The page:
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I have a question on how one would theoretically compute the out of sample error of a given hypothesis in a data learning problem. I've been working through Learning From Data: A Short Course (http://amlbook.com), and in the introductory chapter, the out of sample error of a hypothesis $h:\mathcal{X} \rightarrow \mathcal{Y}$ is defined as follows:

$$E_{out}(h) = P[h(\mathbf{x}) \neq f({\mathbf{x}}) ]$$

Where $f:\mathcal{X} \rightarrow \mathcal{Y}$ is the target function mapping inputs $\mathbf{x} \in \mathcal{X}$ to the output space $\mathcal{Y}$. The book states that this quantity depends on the particular probability distribution over $\mathcal{X}$ that is relevant to the problem. My question is, given some known probability distribution (i.e. a density function $p(\mathbf{x}): \mathcal{X} \rightarrow \mathbb{R}$), and assuming you know the target function $f$ and the hypothesis $h$, how would you go about computing this quantity? Is there even a way to do so in general, or does the specific distribution need to be known?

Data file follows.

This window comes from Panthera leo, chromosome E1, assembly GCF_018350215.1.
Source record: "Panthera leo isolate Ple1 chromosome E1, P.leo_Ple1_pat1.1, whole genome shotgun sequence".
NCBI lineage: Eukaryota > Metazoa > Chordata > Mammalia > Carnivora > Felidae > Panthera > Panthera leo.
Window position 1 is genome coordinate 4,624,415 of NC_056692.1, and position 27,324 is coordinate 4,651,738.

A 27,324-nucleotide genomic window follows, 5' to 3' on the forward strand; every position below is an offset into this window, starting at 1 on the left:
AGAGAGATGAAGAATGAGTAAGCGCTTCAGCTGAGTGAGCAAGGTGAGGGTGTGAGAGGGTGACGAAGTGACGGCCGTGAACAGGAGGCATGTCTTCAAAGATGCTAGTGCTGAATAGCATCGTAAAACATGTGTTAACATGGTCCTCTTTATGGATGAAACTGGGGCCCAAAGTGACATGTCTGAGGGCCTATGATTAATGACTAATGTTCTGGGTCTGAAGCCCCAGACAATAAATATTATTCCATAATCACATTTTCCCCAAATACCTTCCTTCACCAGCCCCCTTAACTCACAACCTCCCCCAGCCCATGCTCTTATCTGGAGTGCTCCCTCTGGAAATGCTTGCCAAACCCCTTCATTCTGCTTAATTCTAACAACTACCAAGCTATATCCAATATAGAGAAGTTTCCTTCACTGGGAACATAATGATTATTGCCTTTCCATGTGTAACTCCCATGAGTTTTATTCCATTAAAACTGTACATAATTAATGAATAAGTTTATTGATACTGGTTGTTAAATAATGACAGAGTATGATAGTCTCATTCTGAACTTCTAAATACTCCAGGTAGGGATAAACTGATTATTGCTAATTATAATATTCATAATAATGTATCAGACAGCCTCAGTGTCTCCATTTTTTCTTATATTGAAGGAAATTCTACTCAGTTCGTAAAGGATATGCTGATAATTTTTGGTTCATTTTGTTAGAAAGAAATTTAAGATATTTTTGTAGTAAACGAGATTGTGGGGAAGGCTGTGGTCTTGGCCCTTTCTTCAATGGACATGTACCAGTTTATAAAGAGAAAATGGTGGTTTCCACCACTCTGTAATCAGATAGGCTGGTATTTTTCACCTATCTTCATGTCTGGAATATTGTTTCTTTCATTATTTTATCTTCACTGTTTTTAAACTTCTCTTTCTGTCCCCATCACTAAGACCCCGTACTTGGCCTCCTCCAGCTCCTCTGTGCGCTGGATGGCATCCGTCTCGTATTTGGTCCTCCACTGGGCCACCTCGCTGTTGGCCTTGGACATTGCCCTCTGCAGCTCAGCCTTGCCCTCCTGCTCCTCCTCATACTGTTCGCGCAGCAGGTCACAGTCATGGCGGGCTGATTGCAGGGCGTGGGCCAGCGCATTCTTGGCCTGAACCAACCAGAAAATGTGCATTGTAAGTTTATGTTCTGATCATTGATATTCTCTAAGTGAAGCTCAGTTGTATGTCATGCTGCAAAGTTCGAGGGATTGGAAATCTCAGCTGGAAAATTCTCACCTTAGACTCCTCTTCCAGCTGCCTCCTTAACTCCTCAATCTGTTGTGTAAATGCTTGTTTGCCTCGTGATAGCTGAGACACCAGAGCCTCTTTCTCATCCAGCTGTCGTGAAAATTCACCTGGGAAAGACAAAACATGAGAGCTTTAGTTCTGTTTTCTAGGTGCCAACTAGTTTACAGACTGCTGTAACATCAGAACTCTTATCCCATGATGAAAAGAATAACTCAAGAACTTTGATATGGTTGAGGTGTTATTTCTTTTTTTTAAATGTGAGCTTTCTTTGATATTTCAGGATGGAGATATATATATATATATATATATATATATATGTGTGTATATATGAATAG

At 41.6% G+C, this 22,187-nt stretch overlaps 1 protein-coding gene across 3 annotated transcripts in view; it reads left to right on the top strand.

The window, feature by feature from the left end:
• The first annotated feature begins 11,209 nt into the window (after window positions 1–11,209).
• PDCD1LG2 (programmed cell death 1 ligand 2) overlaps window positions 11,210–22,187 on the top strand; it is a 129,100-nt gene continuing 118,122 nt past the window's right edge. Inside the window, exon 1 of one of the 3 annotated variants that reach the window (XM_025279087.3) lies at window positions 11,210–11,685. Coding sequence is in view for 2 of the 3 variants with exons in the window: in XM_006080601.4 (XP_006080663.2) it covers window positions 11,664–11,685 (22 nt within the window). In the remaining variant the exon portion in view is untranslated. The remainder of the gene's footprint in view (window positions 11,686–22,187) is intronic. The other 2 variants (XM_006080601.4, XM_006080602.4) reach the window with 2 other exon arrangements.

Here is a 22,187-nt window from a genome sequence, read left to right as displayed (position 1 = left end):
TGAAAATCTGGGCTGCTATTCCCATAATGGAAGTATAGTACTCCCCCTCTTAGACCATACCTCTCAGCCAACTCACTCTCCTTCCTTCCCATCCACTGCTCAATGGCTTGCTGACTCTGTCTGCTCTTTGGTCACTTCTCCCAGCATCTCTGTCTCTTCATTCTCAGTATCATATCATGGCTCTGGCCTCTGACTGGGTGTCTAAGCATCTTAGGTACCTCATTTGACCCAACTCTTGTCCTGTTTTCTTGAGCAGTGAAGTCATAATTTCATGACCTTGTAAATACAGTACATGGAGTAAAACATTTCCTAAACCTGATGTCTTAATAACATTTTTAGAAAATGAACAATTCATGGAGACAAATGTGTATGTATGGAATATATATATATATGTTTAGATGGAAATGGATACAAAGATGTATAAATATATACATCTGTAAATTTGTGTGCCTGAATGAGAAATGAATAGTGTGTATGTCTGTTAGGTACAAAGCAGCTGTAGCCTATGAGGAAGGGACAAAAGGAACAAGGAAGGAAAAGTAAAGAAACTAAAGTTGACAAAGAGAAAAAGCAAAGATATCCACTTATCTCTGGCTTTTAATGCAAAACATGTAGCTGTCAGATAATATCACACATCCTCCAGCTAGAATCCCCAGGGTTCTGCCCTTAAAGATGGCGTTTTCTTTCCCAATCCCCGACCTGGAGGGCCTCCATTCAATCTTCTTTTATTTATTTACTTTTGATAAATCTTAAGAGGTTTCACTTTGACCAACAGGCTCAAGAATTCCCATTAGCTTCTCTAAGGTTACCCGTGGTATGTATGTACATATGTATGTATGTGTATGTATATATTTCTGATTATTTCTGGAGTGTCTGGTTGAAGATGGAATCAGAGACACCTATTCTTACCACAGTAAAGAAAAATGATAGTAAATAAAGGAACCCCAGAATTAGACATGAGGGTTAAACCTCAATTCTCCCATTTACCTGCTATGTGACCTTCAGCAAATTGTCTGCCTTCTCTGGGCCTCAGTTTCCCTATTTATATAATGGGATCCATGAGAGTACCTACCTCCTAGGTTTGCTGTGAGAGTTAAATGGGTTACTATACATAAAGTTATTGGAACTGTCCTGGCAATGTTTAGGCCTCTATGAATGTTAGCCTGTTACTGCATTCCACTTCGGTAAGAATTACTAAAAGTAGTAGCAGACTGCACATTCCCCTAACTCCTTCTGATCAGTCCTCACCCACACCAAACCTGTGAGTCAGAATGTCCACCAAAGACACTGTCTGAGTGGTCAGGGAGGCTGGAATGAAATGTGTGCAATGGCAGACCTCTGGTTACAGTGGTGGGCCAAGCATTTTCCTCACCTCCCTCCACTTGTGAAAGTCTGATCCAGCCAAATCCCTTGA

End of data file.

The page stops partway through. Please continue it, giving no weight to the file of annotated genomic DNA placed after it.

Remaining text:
I realize this is not very practical of a question, but I'm just having a hard time conceptualizing this quantity and seeing how it might be computed may help me understand the statement better.

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If you know the density $p$, then evaluating $E_\text{out}$ amounts to integrating $p$ over the sub-region of $\mathcal{X}$ where $h(\mathbf{x}) \neq f(\mathbf{x})$. For a very simple example, suppose $\mathcal{X} = \mathcal{Y} = \{0, 1\}$, and define $h$, $f$, and $p$ as follows:

$\mathbf{x}$ $h(\mathbf{x})$ $f(\mathbf{x})$ $p(\mathbf{x})$
0 1 0 1/3
1 1 1 2/3

Then hopefully it's clear that $E_\text{out}(h) = 1/3$. In practice, $p$ is generally unknown, and $E_\text{out}$ is instead estimated by collecting a test set and counting the number of examples where $h(\mathbf{x}) \neq f(\mathbf{x})$.

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